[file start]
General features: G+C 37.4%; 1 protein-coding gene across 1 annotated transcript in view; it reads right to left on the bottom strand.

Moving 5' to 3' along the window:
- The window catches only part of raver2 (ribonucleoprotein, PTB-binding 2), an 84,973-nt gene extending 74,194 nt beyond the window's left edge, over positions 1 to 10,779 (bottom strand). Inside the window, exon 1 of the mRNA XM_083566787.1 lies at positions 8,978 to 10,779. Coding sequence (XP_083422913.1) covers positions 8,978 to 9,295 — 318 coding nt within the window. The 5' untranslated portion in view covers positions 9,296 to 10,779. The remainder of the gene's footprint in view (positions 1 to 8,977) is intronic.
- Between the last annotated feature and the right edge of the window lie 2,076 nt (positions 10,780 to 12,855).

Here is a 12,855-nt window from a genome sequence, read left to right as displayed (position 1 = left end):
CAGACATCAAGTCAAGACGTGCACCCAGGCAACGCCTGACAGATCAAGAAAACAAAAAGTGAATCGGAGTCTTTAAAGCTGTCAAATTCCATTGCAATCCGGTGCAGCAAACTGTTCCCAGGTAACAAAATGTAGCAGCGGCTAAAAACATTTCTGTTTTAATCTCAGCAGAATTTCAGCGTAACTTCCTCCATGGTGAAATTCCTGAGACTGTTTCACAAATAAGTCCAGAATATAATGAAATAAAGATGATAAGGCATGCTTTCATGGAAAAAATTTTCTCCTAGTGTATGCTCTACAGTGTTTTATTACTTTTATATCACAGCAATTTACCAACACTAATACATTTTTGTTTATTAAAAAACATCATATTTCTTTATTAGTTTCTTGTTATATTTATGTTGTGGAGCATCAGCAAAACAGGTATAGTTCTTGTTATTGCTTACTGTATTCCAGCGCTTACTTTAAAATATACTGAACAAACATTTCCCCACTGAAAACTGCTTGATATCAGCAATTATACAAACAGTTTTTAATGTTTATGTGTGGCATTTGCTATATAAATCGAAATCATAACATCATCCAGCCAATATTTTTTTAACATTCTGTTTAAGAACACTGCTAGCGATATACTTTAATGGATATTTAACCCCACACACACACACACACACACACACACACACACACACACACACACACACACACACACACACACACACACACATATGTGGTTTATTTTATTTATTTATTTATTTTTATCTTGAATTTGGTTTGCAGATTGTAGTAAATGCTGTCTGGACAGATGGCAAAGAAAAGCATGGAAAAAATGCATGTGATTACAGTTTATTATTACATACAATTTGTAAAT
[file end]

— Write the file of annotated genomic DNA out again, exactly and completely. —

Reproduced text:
General features: G+C 37.4%; 1 protein-coding gene across 1 annotated transcript in view; it reads right to left on the bottom strand.

Moving 5' to 3' along the window:
- The window catches only part of raver2 (ribonucleoprotein, PTB-binding 2), an 84,973-nt gene extending 74,194 nt beyond the window's left edge, over positions 1 to 10,779 (bottom strand). Inside the window, exon 1 of the mRNA XM_083566787.1 lies at positions 8,978 to 10,779. Coding sequence (XP_083422913.1) covers positions 8,978 to 9,295 — 318 coding nt within the window. The 5' untranslated portion in view covers positions 9,296 to 10,779. The remainder of the gene's footprint in view (positions 1 to 8,977) is intronic.
- Between the last annotated feature and the right edge of the window lie 2,076 nt (positions 10,780 to 12,855).

Here is a 12,855-nt window from a genome sequence, read left to right as displayed (position 1 = left end):
CAGACATCAAGTCAAGACGTGCACCCAGGCAACGCCTGACAGATCAAGAAAACAAAAAGTGAATCGGAGTCTTTAAAGCTGTCAAATTCCATTGCAATCCGGTGCAGCAAACTGTTCCCAGGTAACAAAATGTAGCAGCGGCTAAAAACATTTCTGTTTTAATCTCAGCAGAATTTCAGCGTAACTTCCTCCATGGTGAAATTCCTGAGACTGTTTCACAAATAAGTCCAGAATATAATGAAATAAAGATGATAAGGCATGCTTTCATGGAAAAAATTTTCTCCTAGTGTATGCTCTACAGTGTTTTATTACTTTTATATCACAGCAATTTACCAACACTAATACATTTTTGTTTATTAAAAAACATCATATTTCTTTATTAGTTTCTTGTTATATTTATGTTGTGGAGCATCAGCAAAACAGGTATAGTTCTTGTTATTGCTTACTGTATTCCAGCGCTTACTTTAAAATATACTGAACAAACATTTCCCCACTGAAAACTGCTTGATATCAGCAATTATACAAACAGTTTTTAATGTTTATGTGTGGCATTTGCTATATAAATCGAAATCATAACATCATCCAGCCAATATTTTTTTAACATTCTGTTTAAGAACACTGCTAGCGATATACTTTAATGGATATTTAACCCCACACACACACACACACACACACACACACACACACACACACACACACACACACACACACACACACACACACATATGTGGTTTATTTTATTTATTTATTTATTTTTATCTTGAATTTGGTTTGCAGATTGTAGTAAATGCTGTCTGGACAGATGGCAAAGAAAAGCATGGAAAAAATGCATGTGATTACAGTTTATTATTACATACAATTTGTAAAT